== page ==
Going up the gran basamento, or large foundation, leading to the sun and moon pyramids

The sun and moon pyramid

Looking back down

You'd hardly know he had gotten hurt.

On the road to the home of a Mayan family in the village of Chacchoben

Stone walls in the area are repurposed materials from the ruins.

Beautiful blooming bougainvillea

Hallie's perfect tortilla

The boys didn't do too badly themselves.

Delicious almuerzo of chicken, tamales, veggies, black beans, and rice

Dessert consisted of crema, papaya, jicama, and pineapple.

Landon was fascinated by the tiny sweet local bananas.

He also got a kick out of drawing water from the family well.

Hallie with two of our mamitas

Stormy weather from the eastern US ahead

2012-12-22 Saturday: Last day at sea. We had a lot of wind this morning, but we generally settled back into gentle rolling. We cruised north of Cuba today, but we were too far north to see anything from our stateroom veranda. We spent a fair amount of the day finishing our packing, but we did manage to get some fun in. Hallie took Landon to the Oceaneers Club one last time, and Mike took Eliza to a last origami class. We walked around the decks taking in the breezes and the sun, hoping to soak up enough for the chilly winter snow and ice we hear will meet us upon our return. We had a final celebration dinner at Triton’s with the wait staff and bid our farewells to new friends made here. The kids had a hard time going down tonight. Perhaps seeing all the packed bags clued them in that time has come to say goodbye. We debark in Miami bright and early tomorrow morning.

Baked Alaska for dessert!

The staff at Flounder's Reef nursery. Lifesavers!

2012-12-23 Sunday: “Miami morning,” or debarkation day. We arrived at port before dawn. We basically got up, got our backpacks, went down to Triton’s Restaurant for breakfast and to say our goodbyes to staff and friends we had made while on board, and then waited our turn to debark the ship. The real adventure/challenge came after we got off the ship with all our luggage in tow. We took one shuttle to the Fort Lauderdale airport and then another to our hotel for the day. Hallie heard all sorts of interesting information about the area from the first shuttle driver, but the rest of us in the van could not hear him. When we arrived at the hotel, the staff let us get into our room early (thank you!). Mike finally took care of some much needed paperwork for school that required Internet access, and then he took the kids down to the pool. The kids had a hard time getting settled in the evening. It’s a peculiar sensation to be back on land after two weeks at sea when you finally get quiet and are lying down to rest. You want to rock to maintain some sense of motion. We had such a great time while on the cruise, and we hope that Landon will have many memories and that Eliza will be entertained by the stories she hears of this extraordinary experience.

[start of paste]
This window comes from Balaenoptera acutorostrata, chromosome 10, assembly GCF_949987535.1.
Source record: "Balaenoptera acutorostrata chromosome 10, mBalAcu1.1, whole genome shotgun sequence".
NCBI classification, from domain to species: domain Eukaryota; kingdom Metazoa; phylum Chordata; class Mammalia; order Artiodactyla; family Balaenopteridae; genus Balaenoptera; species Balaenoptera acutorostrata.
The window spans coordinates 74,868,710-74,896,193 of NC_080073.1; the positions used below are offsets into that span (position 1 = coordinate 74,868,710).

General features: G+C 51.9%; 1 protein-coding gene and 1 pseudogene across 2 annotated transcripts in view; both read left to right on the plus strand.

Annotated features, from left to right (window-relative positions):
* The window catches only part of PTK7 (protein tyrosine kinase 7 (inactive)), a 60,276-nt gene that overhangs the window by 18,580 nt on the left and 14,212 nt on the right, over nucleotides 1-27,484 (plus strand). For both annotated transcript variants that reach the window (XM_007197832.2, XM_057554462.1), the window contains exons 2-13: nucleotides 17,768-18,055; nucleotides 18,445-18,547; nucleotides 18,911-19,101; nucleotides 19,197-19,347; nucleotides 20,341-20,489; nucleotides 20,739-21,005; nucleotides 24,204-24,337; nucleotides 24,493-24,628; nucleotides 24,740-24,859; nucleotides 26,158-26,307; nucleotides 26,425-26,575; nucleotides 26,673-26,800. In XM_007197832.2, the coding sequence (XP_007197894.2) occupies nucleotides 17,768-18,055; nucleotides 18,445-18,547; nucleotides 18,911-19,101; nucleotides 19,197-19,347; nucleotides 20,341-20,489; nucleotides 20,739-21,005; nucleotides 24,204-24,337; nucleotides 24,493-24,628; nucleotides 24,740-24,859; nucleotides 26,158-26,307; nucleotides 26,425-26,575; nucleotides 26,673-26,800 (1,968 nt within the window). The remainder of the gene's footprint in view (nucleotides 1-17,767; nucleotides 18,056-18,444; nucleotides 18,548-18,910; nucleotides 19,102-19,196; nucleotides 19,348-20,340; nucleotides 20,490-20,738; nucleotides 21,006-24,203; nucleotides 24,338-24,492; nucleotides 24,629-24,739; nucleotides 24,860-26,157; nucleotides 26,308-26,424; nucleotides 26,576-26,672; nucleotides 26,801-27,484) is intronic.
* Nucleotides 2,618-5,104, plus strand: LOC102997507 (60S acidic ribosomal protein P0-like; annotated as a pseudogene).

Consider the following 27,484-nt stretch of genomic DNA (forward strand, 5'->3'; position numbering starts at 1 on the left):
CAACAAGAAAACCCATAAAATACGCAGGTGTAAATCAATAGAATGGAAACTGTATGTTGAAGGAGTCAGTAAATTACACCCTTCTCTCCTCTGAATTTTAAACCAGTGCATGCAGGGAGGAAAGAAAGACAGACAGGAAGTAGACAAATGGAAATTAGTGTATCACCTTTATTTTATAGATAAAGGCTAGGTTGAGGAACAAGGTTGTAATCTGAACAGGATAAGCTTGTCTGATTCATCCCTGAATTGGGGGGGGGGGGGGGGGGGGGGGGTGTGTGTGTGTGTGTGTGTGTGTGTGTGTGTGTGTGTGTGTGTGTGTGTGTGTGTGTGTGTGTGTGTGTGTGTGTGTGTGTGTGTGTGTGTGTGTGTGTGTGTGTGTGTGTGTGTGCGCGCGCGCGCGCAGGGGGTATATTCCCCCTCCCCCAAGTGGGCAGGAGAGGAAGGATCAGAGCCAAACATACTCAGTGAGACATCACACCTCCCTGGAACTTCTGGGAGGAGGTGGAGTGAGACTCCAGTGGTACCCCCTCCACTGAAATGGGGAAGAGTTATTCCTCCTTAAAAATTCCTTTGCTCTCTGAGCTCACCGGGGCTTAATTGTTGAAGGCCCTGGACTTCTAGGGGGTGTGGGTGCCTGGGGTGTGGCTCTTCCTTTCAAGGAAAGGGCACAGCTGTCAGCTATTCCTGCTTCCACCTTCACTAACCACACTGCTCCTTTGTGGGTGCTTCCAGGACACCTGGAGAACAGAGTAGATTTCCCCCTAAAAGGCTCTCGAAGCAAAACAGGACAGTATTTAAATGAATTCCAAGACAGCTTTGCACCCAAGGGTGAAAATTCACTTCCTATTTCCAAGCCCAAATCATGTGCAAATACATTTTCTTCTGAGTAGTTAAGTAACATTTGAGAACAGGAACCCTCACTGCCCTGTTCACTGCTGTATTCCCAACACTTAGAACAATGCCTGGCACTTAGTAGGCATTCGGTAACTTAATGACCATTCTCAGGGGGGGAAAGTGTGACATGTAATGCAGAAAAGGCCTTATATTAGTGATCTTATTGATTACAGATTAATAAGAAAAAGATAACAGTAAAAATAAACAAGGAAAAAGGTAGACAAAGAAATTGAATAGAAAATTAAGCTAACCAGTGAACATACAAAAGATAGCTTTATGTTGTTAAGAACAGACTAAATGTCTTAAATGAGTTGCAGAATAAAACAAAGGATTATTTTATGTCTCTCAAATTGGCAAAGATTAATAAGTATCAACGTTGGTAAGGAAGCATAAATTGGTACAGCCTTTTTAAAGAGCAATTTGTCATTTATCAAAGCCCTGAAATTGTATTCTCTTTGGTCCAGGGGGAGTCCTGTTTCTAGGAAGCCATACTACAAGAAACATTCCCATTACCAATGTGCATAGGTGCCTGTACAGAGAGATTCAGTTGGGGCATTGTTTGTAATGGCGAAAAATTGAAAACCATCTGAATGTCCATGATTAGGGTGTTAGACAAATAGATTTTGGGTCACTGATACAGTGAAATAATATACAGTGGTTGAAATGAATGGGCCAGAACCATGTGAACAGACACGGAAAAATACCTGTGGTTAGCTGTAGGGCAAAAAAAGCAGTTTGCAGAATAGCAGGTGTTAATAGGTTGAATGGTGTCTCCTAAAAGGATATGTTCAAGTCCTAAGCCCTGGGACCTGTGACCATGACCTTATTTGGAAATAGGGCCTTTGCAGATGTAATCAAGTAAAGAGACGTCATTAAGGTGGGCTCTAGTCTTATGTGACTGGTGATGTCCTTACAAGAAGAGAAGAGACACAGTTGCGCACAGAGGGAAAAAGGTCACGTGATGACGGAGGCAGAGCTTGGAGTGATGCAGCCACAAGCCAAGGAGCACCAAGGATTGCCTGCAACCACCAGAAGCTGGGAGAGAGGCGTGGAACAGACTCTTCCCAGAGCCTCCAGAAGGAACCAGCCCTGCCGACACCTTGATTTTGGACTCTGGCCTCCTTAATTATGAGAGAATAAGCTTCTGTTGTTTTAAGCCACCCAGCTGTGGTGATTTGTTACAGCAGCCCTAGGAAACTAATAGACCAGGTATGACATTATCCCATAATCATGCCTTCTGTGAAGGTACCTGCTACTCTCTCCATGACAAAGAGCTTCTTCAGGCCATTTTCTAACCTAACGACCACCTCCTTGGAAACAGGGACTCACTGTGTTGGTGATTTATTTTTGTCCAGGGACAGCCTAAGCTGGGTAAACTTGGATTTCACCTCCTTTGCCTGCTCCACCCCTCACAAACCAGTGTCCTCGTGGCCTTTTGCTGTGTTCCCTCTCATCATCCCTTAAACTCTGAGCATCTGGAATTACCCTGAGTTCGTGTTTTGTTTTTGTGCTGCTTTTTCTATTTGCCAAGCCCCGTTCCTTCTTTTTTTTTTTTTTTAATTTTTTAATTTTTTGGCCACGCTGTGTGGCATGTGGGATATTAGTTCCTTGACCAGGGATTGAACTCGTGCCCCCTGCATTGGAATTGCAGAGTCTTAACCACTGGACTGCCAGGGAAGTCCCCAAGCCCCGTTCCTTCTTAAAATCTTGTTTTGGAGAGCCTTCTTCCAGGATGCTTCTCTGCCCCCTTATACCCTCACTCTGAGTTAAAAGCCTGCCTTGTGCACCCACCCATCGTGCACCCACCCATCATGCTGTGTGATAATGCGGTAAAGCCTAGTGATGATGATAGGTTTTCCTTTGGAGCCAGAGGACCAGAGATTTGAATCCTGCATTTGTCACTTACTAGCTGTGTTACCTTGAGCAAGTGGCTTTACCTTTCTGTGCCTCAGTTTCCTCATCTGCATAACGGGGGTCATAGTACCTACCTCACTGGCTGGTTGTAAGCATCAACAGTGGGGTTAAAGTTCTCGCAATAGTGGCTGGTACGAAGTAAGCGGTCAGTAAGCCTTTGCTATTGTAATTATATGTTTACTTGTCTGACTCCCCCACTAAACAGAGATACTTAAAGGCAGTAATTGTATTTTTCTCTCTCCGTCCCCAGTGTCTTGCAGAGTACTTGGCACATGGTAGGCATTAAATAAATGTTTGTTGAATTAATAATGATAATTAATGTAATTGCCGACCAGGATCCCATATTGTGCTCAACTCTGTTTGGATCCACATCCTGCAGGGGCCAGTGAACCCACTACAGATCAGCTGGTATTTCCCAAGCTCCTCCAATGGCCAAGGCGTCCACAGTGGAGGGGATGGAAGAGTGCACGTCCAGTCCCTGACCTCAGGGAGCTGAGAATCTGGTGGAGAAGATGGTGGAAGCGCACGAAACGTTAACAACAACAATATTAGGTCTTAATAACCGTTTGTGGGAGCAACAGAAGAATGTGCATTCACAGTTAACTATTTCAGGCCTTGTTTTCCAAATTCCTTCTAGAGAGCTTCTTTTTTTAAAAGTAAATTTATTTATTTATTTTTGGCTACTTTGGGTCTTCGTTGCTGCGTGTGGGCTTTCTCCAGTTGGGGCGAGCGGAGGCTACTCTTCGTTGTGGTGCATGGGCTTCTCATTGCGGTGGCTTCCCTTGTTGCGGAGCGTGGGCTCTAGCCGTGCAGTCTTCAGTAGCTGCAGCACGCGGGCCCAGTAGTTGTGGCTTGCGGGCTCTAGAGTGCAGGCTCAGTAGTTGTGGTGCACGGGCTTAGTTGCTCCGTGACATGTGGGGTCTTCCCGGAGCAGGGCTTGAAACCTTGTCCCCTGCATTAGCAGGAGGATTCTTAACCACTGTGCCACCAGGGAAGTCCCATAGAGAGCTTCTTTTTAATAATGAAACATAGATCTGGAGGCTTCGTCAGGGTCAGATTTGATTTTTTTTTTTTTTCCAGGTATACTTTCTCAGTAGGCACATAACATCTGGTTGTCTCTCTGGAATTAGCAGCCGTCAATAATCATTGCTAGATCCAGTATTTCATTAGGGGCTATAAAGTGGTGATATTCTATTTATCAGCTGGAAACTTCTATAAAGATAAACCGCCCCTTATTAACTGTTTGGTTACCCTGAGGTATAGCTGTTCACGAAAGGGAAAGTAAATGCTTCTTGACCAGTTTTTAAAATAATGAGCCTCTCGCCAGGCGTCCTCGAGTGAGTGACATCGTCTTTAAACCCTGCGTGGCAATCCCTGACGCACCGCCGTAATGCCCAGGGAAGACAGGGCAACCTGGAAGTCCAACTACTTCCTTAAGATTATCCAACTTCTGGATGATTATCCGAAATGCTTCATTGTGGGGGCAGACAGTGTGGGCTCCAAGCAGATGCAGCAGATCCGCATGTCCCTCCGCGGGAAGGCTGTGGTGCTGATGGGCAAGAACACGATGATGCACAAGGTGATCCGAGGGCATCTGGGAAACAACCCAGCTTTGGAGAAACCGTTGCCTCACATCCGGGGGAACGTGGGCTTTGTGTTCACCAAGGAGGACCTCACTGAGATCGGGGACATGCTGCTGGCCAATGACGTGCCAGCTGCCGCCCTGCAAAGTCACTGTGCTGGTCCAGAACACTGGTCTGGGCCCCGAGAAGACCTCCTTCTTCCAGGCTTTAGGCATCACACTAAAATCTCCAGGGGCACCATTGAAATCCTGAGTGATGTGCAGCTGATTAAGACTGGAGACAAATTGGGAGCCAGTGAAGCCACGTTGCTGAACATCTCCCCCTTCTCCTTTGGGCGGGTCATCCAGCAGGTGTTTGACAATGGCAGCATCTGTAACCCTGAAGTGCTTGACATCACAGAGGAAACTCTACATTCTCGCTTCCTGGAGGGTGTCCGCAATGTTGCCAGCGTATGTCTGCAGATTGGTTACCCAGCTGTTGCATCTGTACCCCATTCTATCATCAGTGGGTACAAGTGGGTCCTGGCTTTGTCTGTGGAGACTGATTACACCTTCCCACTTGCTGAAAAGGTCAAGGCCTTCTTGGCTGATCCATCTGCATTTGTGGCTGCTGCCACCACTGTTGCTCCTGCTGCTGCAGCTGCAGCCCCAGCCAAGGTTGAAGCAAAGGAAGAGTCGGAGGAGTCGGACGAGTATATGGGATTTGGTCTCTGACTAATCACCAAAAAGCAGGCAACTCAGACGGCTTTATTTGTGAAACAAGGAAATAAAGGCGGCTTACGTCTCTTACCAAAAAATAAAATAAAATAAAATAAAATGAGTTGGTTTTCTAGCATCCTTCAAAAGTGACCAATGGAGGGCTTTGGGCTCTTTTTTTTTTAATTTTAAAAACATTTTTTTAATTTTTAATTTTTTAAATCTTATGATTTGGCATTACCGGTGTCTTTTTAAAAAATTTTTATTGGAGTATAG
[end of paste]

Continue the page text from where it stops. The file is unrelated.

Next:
Goodbye, stairs!

Artwork gracing the corridors and landings

All done: From LA to Miami by way of the Panama Canal

4867 nautical miles equals 5601 regular miles or 9014 kilometers.

Goodbye, Wonder!

We think our stateroom veranda is one of those on the second row down.

See you real soon!

Wish we were going up those escalators, but it's time to get back home. 

No comments: